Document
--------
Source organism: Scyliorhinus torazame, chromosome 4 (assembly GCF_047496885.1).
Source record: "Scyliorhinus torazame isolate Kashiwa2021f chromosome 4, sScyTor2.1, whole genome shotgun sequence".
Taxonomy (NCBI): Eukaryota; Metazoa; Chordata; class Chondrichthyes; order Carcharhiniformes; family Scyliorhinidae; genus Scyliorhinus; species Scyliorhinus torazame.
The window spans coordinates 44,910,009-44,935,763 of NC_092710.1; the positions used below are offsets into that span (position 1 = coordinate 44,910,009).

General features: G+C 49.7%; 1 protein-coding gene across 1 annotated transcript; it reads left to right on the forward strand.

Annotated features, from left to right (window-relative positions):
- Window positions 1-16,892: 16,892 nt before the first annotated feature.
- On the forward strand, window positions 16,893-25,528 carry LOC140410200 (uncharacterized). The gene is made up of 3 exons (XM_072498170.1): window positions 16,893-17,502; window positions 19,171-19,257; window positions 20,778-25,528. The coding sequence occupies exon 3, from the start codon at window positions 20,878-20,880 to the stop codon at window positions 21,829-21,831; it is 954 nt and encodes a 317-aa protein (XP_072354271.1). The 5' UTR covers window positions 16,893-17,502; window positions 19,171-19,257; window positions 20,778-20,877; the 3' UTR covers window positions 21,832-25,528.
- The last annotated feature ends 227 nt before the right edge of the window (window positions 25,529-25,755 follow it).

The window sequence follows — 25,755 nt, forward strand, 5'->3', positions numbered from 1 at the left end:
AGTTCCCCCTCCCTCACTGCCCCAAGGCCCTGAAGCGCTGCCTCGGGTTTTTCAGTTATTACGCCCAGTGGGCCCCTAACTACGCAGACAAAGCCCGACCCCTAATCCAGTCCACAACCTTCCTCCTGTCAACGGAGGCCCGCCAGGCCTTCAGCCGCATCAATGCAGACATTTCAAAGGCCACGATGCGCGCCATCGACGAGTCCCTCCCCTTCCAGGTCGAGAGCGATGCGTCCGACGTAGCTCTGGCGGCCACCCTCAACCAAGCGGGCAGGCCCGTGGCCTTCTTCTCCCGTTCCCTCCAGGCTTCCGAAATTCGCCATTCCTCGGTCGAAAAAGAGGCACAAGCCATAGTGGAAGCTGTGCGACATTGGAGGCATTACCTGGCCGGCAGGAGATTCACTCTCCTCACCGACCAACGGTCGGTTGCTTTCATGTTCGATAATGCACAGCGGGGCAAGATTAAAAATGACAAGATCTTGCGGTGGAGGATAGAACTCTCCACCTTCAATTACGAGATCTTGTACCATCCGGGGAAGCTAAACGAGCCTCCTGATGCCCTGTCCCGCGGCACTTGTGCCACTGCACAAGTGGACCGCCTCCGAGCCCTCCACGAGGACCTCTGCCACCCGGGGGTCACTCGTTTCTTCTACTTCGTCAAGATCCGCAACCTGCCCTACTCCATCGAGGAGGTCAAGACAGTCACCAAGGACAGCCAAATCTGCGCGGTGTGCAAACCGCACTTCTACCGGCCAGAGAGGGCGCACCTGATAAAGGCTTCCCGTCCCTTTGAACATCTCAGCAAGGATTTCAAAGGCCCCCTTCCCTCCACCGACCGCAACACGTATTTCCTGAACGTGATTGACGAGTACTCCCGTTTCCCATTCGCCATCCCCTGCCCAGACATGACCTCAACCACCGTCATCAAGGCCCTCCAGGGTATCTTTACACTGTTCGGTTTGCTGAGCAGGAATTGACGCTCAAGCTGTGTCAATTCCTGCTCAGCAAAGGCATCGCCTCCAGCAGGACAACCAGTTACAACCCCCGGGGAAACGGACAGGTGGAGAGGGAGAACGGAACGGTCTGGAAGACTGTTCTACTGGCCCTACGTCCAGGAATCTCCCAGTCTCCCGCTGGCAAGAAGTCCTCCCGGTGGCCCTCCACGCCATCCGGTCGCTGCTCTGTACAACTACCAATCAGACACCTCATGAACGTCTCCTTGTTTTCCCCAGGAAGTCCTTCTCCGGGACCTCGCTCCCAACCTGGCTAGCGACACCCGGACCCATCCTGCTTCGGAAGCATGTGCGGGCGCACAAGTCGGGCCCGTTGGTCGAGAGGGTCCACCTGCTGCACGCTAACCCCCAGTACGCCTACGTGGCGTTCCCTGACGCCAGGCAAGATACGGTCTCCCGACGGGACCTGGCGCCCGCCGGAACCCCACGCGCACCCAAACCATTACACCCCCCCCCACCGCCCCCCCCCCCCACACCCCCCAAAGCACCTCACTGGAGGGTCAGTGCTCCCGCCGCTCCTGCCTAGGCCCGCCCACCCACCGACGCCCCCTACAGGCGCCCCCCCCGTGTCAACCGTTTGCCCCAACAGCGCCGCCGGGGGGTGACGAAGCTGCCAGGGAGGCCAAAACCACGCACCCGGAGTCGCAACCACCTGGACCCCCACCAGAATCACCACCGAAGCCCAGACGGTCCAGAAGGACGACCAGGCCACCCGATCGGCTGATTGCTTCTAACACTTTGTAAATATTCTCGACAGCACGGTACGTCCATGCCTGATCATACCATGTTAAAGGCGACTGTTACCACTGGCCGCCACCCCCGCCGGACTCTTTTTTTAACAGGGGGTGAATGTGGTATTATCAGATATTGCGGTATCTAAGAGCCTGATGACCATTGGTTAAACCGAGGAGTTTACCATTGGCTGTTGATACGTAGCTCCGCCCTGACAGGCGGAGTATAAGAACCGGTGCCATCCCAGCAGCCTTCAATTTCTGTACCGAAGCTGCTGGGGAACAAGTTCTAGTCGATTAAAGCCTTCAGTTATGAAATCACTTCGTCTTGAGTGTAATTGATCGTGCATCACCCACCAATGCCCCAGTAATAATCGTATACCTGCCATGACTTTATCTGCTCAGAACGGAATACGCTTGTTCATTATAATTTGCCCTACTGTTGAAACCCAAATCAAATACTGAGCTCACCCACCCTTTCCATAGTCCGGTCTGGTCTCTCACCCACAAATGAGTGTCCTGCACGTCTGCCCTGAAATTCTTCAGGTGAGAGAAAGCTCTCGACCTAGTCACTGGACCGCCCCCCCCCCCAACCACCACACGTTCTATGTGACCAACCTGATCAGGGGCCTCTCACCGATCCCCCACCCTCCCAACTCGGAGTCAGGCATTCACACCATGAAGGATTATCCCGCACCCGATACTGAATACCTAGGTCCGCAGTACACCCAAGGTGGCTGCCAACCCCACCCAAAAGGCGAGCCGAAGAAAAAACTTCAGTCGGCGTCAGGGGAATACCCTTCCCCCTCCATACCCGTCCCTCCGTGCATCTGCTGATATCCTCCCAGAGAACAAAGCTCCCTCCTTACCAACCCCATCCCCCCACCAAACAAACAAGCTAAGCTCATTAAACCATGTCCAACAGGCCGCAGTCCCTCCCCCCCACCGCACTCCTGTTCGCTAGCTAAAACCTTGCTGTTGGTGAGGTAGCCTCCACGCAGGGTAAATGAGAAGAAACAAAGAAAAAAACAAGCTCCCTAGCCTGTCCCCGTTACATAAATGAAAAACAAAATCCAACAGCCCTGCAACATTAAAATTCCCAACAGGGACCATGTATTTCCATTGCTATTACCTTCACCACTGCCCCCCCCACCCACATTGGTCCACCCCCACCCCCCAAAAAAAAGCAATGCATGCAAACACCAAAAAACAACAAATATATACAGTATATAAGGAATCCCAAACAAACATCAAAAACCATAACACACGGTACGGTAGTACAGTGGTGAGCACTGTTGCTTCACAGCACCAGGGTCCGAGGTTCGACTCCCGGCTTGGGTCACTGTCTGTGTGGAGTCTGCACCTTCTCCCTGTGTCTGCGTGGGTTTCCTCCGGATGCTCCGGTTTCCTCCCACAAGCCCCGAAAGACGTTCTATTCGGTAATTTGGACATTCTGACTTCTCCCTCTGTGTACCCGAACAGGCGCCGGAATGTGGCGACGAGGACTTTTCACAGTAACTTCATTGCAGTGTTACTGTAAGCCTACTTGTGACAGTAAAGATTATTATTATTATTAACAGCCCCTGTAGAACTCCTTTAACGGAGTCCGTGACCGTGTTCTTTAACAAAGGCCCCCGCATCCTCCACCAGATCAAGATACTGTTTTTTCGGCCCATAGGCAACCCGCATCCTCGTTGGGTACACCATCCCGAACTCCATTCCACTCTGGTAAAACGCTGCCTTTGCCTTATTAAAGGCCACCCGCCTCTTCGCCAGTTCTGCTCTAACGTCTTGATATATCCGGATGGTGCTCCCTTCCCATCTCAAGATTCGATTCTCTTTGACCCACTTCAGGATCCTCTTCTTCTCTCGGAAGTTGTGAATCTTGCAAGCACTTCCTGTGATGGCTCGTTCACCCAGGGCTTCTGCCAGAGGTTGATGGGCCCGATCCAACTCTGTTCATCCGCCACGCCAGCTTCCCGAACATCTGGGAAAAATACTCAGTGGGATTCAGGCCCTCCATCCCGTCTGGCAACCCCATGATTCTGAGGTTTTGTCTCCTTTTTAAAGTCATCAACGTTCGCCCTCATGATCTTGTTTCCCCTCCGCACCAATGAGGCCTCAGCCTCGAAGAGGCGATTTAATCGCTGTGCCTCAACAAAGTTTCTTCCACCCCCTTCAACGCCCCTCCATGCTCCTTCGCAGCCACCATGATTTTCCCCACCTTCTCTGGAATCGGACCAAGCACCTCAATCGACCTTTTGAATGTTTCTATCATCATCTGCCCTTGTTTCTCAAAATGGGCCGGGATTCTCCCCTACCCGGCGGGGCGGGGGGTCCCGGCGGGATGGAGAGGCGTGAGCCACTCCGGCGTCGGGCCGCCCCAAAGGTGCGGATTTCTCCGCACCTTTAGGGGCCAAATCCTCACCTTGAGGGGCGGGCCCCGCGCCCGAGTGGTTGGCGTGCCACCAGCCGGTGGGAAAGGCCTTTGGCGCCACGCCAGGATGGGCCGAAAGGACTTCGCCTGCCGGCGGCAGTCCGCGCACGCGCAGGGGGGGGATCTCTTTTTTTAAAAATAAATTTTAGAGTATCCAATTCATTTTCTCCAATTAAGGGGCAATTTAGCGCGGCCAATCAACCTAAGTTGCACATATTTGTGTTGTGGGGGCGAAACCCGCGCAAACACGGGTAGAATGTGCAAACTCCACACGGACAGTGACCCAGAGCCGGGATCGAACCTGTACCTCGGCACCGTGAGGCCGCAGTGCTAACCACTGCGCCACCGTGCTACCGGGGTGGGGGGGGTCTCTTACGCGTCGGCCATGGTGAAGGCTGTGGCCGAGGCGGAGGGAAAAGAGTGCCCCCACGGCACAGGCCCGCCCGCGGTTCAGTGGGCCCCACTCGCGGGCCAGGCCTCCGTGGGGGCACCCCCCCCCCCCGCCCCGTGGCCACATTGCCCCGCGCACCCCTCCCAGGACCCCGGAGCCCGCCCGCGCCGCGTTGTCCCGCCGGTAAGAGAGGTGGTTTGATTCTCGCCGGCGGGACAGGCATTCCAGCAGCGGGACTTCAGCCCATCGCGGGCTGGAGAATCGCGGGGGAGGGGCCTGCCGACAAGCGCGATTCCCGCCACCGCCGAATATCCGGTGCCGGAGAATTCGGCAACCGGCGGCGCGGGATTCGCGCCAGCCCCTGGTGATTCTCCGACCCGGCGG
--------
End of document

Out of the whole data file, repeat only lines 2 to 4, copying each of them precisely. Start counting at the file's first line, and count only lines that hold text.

Source record: "Scyliorhinus torazame isolate Kashiwa2021f chromosome 4, sScyTor2.1, whole genome shotgun sequence".
Taxonomy (NCBI): Eukaryota; Metazoa; Chordata; class Chondrichthyes; order Carcharhiniformes; family Scyliorhinidae; genus Scyliorhinus; species Scyliorhinus torazame.
The window spans coordinates 44,910,009-44,935,763 of NC_092710.1; the positions used below are offsets into that span (position 1 = coordinate 44,910,009).